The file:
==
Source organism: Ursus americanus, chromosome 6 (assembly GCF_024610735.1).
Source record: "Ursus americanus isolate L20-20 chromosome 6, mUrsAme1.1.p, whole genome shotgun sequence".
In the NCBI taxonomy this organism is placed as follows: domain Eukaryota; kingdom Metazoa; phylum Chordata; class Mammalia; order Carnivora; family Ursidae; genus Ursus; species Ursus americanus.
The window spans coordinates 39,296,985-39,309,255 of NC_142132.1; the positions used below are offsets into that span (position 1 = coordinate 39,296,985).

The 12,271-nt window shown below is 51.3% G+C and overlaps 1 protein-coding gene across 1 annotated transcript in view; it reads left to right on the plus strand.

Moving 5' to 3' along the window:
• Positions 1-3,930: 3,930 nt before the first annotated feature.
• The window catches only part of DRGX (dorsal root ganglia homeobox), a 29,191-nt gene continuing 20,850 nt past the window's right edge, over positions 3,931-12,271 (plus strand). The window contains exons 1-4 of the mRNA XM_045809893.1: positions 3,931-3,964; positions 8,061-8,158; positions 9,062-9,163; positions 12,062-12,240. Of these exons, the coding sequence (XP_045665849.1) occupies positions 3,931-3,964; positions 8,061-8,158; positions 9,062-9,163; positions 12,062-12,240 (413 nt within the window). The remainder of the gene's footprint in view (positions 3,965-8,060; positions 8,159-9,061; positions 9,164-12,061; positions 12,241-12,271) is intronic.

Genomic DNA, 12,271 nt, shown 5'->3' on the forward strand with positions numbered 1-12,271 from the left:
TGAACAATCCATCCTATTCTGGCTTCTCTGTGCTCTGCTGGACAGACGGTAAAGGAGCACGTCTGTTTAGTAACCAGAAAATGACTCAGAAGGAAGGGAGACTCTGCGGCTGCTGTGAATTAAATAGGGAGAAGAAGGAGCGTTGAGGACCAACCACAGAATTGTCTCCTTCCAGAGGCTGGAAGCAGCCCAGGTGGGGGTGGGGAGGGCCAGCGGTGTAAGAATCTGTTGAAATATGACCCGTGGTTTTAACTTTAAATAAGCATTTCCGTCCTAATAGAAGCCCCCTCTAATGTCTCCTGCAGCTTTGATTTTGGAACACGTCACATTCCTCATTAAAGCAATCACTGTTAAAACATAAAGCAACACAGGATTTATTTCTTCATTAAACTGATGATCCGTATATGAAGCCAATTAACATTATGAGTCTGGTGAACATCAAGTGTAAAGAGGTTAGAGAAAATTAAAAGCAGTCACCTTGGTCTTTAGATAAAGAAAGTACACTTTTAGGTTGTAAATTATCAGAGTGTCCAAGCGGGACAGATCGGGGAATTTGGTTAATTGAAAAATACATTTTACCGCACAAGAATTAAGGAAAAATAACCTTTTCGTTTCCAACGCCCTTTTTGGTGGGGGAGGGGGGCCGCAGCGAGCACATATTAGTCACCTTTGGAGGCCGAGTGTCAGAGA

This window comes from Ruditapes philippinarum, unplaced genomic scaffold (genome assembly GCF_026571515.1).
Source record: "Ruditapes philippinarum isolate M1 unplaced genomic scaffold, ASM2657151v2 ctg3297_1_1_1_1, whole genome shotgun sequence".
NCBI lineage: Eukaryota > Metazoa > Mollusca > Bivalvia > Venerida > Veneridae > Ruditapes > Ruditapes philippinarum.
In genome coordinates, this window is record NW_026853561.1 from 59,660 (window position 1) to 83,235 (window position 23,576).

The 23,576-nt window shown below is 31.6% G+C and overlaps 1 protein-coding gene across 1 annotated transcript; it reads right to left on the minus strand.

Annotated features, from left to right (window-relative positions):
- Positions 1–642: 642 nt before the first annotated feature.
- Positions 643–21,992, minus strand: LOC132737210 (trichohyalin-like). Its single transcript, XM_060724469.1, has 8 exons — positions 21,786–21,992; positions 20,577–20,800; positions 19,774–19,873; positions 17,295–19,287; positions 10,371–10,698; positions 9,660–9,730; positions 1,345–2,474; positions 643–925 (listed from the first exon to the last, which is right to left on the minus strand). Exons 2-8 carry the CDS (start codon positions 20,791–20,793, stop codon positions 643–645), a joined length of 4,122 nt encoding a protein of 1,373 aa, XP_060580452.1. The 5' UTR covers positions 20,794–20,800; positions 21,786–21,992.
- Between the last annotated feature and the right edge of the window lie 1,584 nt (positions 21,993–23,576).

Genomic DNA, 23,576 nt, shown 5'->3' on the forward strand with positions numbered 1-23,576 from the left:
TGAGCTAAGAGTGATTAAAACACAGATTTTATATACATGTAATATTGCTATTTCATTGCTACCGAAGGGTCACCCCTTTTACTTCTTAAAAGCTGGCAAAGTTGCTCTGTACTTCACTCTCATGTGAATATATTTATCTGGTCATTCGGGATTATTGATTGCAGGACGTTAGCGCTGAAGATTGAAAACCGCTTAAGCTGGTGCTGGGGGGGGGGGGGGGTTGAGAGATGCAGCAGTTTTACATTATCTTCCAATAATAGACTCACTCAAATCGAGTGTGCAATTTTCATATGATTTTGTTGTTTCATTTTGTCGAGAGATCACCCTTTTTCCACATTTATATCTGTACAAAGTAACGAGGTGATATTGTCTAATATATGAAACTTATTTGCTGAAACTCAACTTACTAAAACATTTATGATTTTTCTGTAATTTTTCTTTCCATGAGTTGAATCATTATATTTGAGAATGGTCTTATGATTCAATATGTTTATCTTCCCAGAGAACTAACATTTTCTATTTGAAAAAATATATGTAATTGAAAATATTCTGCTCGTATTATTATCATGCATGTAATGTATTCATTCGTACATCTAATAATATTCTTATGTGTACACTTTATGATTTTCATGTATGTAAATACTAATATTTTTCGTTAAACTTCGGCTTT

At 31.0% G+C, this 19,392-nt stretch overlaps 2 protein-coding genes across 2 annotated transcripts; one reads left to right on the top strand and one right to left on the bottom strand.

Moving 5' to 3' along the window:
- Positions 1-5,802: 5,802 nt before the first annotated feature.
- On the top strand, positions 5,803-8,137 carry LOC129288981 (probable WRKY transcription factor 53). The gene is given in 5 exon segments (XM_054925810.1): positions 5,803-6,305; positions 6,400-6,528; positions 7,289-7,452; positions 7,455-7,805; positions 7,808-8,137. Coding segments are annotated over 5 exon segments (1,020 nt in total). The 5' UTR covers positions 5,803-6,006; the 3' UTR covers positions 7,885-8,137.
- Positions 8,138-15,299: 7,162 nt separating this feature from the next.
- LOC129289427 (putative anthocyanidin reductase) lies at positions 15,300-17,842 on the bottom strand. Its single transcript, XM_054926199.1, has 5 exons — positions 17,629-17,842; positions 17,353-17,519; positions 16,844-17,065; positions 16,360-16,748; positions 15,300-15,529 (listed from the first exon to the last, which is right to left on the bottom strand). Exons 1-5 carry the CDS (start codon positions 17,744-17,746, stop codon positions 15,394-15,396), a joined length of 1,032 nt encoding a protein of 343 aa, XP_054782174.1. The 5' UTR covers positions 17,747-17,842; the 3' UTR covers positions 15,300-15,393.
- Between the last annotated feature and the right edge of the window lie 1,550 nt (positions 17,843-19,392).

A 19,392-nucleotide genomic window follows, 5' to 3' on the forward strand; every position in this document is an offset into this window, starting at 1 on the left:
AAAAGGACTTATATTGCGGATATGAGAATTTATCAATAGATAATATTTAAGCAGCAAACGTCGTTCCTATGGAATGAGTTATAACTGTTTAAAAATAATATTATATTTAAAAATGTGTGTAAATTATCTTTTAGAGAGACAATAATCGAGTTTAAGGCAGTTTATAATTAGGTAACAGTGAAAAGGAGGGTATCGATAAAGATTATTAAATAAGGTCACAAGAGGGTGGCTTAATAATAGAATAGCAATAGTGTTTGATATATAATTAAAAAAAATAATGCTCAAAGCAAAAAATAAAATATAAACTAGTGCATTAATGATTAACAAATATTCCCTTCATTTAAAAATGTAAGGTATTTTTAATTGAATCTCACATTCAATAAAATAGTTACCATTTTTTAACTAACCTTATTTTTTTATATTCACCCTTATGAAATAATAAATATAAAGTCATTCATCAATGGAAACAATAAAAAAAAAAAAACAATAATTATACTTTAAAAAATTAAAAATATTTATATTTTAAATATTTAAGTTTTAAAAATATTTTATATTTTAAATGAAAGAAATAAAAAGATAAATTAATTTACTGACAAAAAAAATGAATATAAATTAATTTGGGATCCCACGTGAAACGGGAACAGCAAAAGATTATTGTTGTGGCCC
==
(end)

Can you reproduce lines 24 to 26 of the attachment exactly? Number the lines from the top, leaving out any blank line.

- Positions 1-5,802: 5,802 nt before the first annotated feature.
- On the top strand, positions 5,803-8,137 carry LOC129288981 (probable WRKY transcription factor 53). The gene is given in 5 exon segments (XM_054925810.1): positions 5,803-6,305; positions 6,400-6,528; positions 7,289-7,452; positions 7,455-7,805; positions 7,808-8,137. Coding segments are annotated over 5 exon segments (1,020 nt in total). The 5' UTR covers positions 5,803-6,006; the 3' UTR covers positions 7,885-8,137.
- Positions 8,138-15,299: 7,162 nt separating this feature from the next.